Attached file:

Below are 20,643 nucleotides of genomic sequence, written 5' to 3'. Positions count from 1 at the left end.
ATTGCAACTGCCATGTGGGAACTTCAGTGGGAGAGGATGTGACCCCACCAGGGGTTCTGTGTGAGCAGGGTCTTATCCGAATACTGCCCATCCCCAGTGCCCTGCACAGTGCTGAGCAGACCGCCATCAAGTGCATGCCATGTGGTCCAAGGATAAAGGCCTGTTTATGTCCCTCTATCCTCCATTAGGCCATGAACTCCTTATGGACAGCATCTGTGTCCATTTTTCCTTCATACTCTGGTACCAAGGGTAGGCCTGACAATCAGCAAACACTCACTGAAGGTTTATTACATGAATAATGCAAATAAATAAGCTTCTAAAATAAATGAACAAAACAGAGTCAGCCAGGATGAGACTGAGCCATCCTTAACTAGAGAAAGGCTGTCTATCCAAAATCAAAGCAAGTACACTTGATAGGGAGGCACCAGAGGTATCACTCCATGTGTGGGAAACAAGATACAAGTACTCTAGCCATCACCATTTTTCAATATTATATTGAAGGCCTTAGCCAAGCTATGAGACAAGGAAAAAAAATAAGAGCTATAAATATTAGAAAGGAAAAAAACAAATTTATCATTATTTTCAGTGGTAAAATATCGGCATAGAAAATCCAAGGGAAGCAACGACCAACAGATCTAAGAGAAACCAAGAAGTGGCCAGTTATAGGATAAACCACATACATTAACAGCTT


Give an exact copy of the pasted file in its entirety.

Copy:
Below are 20,643 nucleotides of genomic sequence, written 5' to 3'. Positions count from 1 at the left end.
ATTGCAACTGCCATGTGGGAACTTCAGTGGGAGAGGATGTGACCCCACCAGGGGTTCTGTGTGAGCAGGGTCTTATCCGAATACTGCCCATCCCCAGTGCCCTGCACAGTGCTGAGCAGACCGCCATCAAGTGCATGCCATGTGGTCCAAGGATAAAGGCCTGTTTATGTCCCTCTATCCTCCATTAGGCCATGAACTCCTTATGGACAGCATCTGTGTCCATTTTTCCTTCATACTCTGGTACCAAGGGTAGGCCTGACAATCAGCAAACACTCACTGAAGGTTTATTACATGAATAATGCAAATAAATAAGCTTCTAAAATAAATGAACAAAACAGAGTCAGCCAGGATGAGACTGAGCCATCCTTAACTAGAGAAAGGCTGTCTATCCAAAATCAAAGCAAGTACACTTGATAGGGAGGCACCAGAGGTATCACTCCATGTGTGGGAAACAAGATACAAGTACTCTAGCCATCACCATTTTTCAATATTATATTGAAGGCCTTAGCCAAGCTATGAGACAAGGAAAAAAAATAAGAGCTATAAATATTAGAAAGGAAAAAAACAAATTTATCATTATTTTCAGTGGTAAAATATCGGCATAGAAAATCCAAGGGAAGCAACGACCAACAGATCTAAGAGAAACCAAGAAGTGGCCAGTTATAGGATAAACCACATACATTAACAGCTT